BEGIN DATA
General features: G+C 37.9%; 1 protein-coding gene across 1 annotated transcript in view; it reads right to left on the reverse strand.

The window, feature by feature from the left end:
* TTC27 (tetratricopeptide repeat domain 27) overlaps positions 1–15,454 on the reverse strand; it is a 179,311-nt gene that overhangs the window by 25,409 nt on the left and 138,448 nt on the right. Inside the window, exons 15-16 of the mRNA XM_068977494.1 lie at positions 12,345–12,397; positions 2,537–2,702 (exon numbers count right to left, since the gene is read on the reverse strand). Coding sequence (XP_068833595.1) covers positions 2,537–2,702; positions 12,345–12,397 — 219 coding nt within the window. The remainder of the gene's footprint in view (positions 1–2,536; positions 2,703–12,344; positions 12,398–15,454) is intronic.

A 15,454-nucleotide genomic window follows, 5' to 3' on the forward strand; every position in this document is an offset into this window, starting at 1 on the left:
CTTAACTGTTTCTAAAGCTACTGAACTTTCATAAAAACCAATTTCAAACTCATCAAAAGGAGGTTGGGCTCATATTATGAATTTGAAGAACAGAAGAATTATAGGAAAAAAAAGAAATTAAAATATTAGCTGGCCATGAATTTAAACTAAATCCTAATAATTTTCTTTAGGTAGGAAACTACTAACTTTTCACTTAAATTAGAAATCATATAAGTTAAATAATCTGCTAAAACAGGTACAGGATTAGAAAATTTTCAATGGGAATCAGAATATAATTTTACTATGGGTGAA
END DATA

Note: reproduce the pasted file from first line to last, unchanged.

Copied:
General features: G+C 37.9%; 1 protein-coding gene across 1 annotated transcript in view; it reads right to left on the reverse strand.

The window, feature by feature from the left end:
* TTC27 (tetratricopeptide repeat domain 27) overlaps positions 1–15,454 on the reverse strand; it is a 179,311-nt gene that overhangs the window by 25,409 nt on the left and 138,448 nt on the right. Inside the window, exons 15-16 of the mRNA XM_068977494.1 lie at positions 12,345–12,397; positions 2,537–2,702 (exon numbers count right to left, since the gene is read on the reverse strand). Coding sequence (XP_068833595.1) covers positions 2,537–2,702; positions 12,345–12,397 — 219 coding nt within the window. The remainder of the gene's footprint in view (positions 1–2,536; positions 2,703–12,344; positions 12,398–15,454) is intronic.

A 15,454-nucleotide genomic window follows, 5' to 3' on the forward strand; every position in this document is an offset into this window, starting at 1 on the left:
CTTAACTGTTTCTAAAGCTACTGAACTTTCATAAAAACCAATTTCAAACTCATCAAAAGGAGGTTGGGCTCATATTATGAATTTGAAGAACAGAAGAATTATAGGAAAAAAAAGAAATTAAAATATTAGCTGGCCATGAATTTAAACTAAATCCTAATAATTTTCTTTAGGTAGGAAACTACTAACTTTTCACTTAAATTAGAAATCATATAAGTTAAATAATCTGCTAAAACAGGTACAGGATTAGAAAATTTTCAATGGGAATCAGAATATAATTTTACTATGGGTGAA